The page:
AHCA also removes certain mandatories that Obamacare forced insurance companies to offer as part of every policy. Terrible right? Well hold on. The endgame of this is not just more expensive plans, but cheaper ones too. Insurance companies will simply offer more options. A young hypochondriac can buy an expensive policy with more coverage while a middle-aged cowboy can buy a cheap one with less. Usually it will work the opposite way: younger/healthier people will pay less and older/less healthy people will pay more. Is this fair? Well, even under the most socialized medical systems in the world, you still have to pay something out-of-pocket for care, whether for co-pays or prescriptions or other a la carte costs. If per-care payments are the norm even under socialized health, a switch to higher premiums for more usage and lower premiums for less usage certainly doesn’t represent an extreme change in America.
That said, when evaluating more identity factors to tailor prices, you have to think not just about age, but gender too. Women are three times more likely to see a doctor than men. Will this create unfair disparities in gendered care, with women paying higher premiums than men? I can see the vagina hats now…
But apparently so could the Republicans. The plan is absolutely categorical that women will not be charged different premiums than men:
“Our proposal specifically prohibits any gender discrimination…[it] does not eliminate the standard that women and men are treated equally when it comes to cost.”
That notorious taxation-is-theft clique of congress, the Freedom Caucus, demanded that Obamacare’s rules about pre-existing conditions (which essentially make insurance companies pre-existing-condition-blind), be destroyed, which had to happen in order for AHCA to pass. But, realizing how screwed up things were before Obamacare—sick babies really were dying because companies refused to insure them—some conscientious Republicans knew they’d have to prevent insurance companies from flat-out refusing policies to those with pre-existing conditions. As a result, two opposing amendments were added to the bill: the MacArthur Amendment and the Upton-Long amendment. The result is that Obamacare’s rules governing pre-existing conditions will be be rolled back, but so minimally that you might even call the change symbolic.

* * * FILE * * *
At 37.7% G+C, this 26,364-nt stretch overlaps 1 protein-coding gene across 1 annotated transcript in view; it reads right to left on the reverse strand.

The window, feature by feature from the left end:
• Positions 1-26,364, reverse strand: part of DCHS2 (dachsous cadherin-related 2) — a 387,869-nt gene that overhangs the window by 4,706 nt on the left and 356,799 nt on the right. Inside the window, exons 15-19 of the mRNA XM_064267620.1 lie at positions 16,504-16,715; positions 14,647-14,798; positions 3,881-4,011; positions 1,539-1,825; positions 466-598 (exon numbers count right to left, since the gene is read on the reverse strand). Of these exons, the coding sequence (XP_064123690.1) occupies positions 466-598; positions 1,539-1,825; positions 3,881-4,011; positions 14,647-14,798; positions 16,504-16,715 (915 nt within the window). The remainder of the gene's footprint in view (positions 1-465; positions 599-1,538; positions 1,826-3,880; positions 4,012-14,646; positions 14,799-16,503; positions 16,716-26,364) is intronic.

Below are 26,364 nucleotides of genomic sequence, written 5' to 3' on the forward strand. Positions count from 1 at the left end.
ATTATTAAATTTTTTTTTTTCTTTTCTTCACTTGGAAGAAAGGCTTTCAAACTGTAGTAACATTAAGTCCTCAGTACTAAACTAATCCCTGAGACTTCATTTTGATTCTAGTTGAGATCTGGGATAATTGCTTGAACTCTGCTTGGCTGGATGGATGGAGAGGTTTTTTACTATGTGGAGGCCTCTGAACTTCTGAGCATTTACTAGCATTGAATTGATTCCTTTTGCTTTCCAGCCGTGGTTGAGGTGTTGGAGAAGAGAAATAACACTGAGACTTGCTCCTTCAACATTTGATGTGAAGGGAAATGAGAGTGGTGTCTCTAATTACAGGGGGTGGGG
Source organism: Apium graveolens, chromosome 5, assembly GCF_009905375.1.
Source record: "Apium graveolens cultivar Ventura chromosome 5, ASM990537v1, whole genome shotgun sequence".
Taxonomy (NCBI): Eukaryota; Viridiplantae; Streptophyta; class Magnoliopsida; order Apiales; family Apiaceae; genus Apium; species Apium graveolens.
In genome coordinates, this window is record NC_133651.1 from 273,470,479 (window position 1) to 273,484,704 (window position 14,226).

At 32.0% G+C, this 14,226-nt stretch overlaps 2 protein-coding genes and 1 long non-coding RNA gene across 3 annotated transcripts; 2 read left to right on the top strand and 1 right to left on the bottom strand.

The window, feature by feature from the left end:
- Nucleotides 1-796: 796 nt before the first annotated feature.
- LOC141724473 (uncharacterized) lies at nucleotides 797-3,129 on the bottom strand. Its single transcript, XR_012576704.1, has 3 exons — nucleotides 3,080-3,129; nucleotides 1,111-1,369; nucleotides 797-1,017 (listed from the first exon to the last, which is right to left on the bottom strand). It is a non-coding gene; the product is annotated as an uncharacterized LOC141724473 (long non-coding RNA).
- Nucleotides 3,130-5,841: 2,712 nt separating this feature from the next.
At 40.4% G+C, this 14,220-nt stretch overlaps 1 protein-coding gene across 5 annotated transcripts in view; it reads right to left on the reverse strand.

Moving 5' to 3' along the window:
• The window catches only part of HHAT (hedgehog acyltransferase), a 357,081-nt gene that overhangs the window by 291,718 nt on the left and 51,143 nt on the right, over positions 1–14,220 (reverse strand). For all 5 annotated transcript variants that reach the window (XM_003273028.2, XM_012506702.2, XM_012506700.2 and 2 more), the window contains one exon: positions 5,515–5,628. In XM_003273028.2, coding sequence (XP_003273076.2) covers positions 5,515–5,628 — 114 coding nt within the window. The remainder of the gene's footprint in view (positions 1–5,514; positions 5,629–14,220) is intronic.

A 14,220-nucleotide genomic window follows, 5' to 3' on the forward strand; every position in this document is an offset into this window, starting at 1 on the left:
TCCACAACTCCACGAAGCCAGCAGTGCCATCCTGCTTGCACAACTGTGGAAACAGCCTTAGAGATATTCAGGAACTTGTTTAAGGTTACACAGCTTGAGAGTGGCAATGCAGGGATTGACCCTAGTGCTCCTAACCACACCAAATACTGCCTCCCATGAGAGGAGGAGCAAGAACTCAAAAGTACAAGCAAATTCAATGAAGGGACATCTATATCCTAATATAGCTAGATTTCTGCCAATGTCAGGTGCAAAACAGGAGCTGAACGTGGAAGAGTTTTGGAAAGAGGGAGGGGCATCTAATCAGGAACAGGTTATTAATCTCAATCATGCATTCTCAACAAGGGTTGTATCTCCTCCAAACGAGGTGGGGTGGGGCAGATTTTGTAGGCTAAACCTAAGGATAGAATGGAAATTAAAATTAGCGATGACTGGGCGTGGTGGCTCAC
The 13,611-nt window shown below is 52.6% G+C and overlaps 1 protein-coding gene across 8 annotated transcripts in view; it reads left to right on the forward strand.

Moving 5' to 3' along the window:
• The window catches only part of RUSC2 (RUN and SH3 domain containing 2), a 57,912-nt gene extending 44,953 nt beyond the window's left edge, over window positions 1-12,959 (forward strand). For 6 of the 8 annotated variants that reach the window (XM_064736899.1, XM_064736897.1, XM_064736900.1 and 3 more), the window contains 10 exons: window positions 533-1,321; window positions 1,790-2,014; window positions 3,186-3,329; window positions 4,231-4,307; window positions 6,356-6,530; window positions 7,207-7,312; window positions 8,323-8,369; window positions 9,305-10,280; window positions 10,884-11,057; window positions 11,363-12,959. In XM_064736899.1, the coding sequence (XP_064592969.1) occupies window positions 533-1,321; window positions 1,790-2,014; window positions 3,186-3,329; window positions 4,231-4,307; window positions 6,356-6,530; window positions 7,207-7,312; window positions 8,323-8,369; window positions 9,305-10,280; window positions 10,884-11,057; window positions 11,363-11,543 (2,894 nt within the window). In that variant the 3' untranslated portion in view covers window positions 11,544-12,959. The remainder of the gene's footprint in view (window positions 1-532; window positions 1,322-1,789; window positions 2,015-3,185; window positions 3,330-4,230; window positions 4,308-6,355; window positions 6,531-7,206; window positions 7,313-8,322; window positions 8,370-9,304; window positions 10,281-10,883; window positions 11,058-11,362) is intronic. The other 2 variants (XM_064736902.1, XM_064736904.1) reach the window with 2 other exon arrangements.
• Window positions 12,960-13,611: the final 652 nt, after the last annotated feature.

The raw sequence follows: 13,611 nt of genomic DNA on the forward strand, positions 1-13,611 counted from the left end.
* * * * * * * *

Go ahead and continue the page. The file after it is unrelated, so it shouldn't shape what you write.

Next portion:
This part of the bill has been ignored by virtually all MSM outlets: The pre-existing condition rollback in the AHCA applies only to the 7% of the population that is in the “non-group healthcare market” AND only to those whose coverage lapses for more than 60 days.
“The MacArthur Amendment [the one that eliminates pre-existing condition rules] only applies to the individual insurance market. Most Americans with employer-provided coverage or government coverage (Medicare, Medicaid, Tricare, VA benefits, etc.) would not be affected. Importantly, these higher premiums could only be charged for a period of one year to an individual who did not maintain continuous coverage. After an individual has maintained continuous coverage for twelve months they would then return to standard rates…This means that the protections against being charged higher premiums for a health condition are preserved for every individual market plan holder who maintains continuous coverage.”
It also only applies to states who voluntarily opt-out of Obamacare’s pre-existing condition protections. Therefore, if you’re not self-employed, or not a red state resident (assuming only red states will opt out of Obamacare’s pre-existing conditions rules), or don’t let your coverage lapse for two months, you should be able to avoid the new pre-existing condition rules quite easily.
Beyond that, AHCA mitigates against people with pre-existing conditions being left out in the cold in other ways. First, $130 billion is reserved to help insurance companies balance out high premiums. It is not, as has been reported everywhere, only $8 billion. The $8 billion figure is on top of the existing $130 billion, essentially tacked on at the end in the form of the Upton-Long amendment to placate centrist Republicans. It’s earmarked specifically to reduce premiums and, while the other funds are less directed, they essentially serve the same purpose.
Second, the MacArthur Amendment itself maintains protection for people with pre-existing conditions. To make sure that insurance companies can’t simply charge those people with pre-existing conditions whatever they want (effectively allowing them to deny coverage to patients with pre-existing conditions by simply making premiums too high), the MacArthur amendment forces states to set up specific programs that will mitigate extremely high premiums, or to participate in a federal program that will do the same. And this is all for whatever percentage of those within the 7% “non-groupers” that allow their coverage to lapse for two months.
“To make a long story short, AHCA will likely have a serious negative impact on you only if you are over 26 and under 65 and almost-poor and with a pre-existing condition and part of the 7% of people who use non-group healthcare and living in a state that has voluntarily opted out of Obamacare’s pre-existing condition protections and who is not an existing Medicaid recipient and who has allowed your insurance to lapse for more than 60 days. Unsuccessful middle-aged self-employed ill lazy Alabamans better watch out!”
This is not to say that some people won’t be harmed by AHCA. Some will. The people who will lose under AHCA are the exact same people who gained under Obamacare, which is the ten-or-so million almost-poor people who were swept into Obamacare’s Medicaid expansion. Obamacare widely expanded Medicaid by opening up federal matching funds for states to offer free health care to those who make less than 138% of the poverty line, a much higher ceiling than previous Medicaid. AHCA phases out this program by 2020.